Looking back, I realize that I’ll be back to solo “Boy” and “The Lion” again someday, because it was just a super fun experience. If you like numbers and grades, it’s notable that on paper it looks like I jumped from soloing 5.11c to 5.12c in the space of a weekend… But the real quantum leap that I’ve experienced is one of feeling solid and secure. Now, when I solo my hardest climbs, there is no feeling at all of doing something special. Everything was locker; everything was secure to the extreme degree where I would gladly repeat it again, and don’t feel the need to wait for the mythical “special moment.” I’m one with those climbs now, and I can enjoy them on my terms.
Ten months ago I was supposed to be dead, and now I’m more alive than I could have possibly dreamed
My last couple posts about the mental game were things I’ve been thinking about for a while, and while I hope to develop those thoughts further, they felt as fully-distilled as I know how to make them at present. This post isn’t that. This post is a rant. It’s a rant that’s been fermenting in my head for a while, but it hasn’t distilled yet. Let’s see what comes of it. Think critically for me as you read. I’d love to hear your feedback, especially if you think I got something dead-wrong, or I failed to speak clearly! I think this post might eventually distil into a couple of different clear thoughts that each need their own discussion later on. What bits resonate the best with your personal experience?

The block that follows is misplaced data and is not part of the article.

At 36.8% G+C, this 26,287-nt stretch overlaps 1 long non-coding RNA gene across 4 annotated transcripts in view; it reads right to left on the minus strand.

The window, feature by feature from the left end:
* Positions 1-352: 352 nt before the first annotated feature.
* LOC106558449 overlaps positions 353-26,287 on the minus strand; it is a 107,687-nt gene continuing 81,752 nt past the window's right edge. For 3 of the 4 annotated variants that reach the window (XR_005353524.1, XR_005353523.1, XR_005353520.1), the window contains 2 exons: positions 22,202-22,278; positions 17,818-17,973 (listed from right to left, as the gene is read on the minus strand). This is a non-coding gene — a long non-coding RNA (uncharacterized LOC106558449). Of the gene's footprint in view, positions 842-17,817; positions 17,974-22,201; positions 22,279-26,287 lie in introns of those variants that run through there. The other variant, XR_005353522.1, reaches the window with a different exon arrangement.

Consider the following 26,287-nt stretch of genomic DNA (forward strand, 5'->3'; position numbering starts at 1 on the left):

How we define success:
What defines success in your climbing? Sending your latest project? Onsighting a new personal best? I know those things sure feel great, but they’re only the beginning of the story. Success for me is diving full-tilt boogie in a full-on effort and falling the farq off!
Disclaimer: I’m not a badass, and I fall off of climbs frequently. (That’s what the rope is for, it’s like a video game. You get a do-over). Given that I’m a regular punter, why would I consider an everyday occurrence to be a success?
I’ve got a lot of rambling philosophy about climbing that’ll usually come out over a campfire with a generous serving of whiskey, but one thing I’ve always been adamant about is this: When you show up to the climbing gym, you have two choices. Either you can send stuff, or you can get better at climbing.
Sending does not make you better at climbing. You sent because you were already better at climbing. Bagging a successful ascent does not inherently build new skills for you as a climber, rather it’s a demonstration of skills and abilities you already possess. In other words, you were already awesome on the ground before you even tied in and started up the route.